The sulfur-containing nucleosides in transfer RNA (tRNAs) are present in all three domains of life; they have critical functions for accurate and efficient translation, such as tRNA structure stabilization and proper codon recognition. The tRNA modification enzymes ThiI (in bacteria and archaea) and Ncs6 (in archaea and eukaryotic cytosols) catalyze the formation of 4-thiouridine (s4U) and 2-thiouridine (s2U), respectively. The ThiI homologs were proposed to transfer sulfur via cysteine persulfide enzyme adducts, whereas the reaction mechanism of Ncs6 remains unknown. Here we show that ThiI from the archaeon Methanococcus maripaludis contains a [3Fe-4S] cluster that is essential for its tRNA thiolation activity. Furthermore, the archaeal and eukaryotic Ncs6 homologs as well as phosphoseryl-tRNA (Sep-tRNA):Cys-tRNA synthase (SepCysS), which catalyzes the Sep-tRNA to Cys-tRNA conversion in methanogens, also possess a [3Fe-4S] cluster similar to the methanogenic archaeal ThiI. These results suggest that the diverse tRNA thiolation processes in archaea and eukaryotic cytosols share a common mechanism dependent on a [3Fe-4S] cluster for sulfur transfer.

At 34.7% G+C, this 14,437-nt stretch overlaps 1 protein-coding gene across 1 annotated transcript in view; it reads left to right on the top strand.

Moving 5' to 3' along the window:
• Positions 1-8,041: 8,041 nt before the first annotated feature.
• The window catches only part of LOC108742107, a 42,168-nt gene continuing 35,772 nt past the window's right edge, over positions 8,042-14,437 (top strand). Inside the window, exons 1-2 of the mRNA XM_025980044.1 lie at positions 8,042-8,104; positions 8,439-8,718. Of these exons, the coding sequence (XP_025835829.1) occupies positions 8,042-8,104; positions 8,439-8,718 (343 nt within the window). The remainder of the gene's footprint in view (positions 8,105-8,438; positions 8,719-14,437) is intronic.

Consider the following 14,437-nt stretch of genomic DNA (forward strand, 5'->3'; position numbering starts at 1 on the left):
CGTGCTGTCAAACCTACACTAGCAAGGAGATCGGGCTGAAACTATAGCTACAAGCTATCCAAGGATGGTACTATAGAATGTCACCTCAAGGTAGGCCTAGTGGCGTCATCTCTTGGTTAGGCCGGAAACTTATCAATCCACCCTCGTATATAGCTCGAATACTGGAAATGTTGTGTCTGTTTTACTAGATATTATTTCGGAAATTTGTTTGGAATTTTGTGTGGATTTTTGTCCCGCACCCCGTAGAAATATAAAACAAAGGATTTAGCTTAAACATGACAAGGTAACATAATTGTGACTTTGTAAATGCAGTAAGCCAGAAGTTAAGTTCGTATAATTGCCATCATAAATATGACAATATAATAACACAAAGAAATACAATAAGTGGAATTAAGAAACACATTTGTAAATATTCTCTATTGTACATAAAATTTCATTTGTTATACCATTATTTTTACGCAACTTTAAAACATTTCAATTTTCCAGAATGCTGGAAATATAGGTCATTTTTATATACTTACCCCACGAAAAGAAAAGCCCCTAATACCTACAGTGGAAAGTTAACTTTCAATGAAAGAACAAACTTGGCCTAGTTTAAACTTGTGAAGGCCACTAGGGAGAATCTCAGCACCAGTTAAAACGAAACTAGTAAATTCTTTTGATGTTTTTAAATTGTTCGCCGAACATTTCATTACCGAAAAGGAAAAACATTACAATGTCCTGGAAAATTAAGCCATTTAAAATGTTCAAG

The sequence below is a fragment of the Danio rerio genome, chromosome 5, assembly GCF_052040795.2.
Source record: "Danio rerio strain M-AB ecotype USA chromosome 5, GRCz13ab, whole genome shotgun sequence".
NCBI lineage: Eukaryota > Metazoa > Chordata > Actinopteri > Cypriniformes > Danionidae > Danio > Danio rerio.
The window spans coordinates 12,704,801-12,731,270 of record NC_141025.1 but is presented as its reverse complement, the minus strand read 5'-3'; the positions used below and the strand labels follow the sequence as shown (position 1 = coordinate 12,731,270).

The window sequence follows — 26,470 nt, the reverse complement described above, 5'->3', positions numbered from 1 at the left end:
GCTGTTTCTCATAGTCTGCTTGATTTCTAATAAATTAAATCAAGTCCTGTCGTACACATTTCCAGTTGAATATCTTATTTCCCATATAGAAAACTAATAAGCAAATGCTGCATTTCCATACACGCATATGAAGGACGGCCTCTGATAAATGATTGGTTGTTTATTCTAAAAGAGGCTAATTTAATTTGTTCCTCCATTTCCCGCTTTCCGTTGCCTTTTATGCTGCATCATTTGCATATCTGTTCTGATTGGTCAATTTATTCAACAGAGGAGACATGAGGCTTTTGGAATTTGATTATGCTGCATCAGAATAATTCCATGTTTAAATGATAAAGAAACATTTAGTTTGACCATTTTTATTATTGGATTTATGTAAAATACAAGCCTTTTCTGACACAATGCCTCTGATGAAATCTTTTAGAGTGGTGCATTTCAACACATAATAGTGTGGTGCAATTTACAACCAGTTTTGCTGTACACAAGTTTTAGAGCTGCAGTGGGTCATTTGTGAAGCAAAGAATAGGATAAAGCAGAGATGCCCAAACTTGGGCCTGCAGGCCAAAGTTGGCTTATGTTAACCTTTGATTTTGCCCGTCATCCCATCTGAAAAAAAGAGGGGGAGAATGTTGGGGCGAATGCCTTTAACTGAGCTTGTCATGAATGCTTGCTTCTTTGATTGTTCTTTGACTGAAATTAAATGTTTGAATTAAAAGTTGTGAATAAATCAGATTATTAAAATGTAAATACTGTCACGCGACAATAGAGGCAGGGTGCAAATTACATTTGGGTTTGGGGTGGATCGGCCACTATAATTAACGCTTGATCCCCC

|Number of pages
|Proceedings of the National Academy of Sciences of the United States of America
|Published - Nov 8 2016
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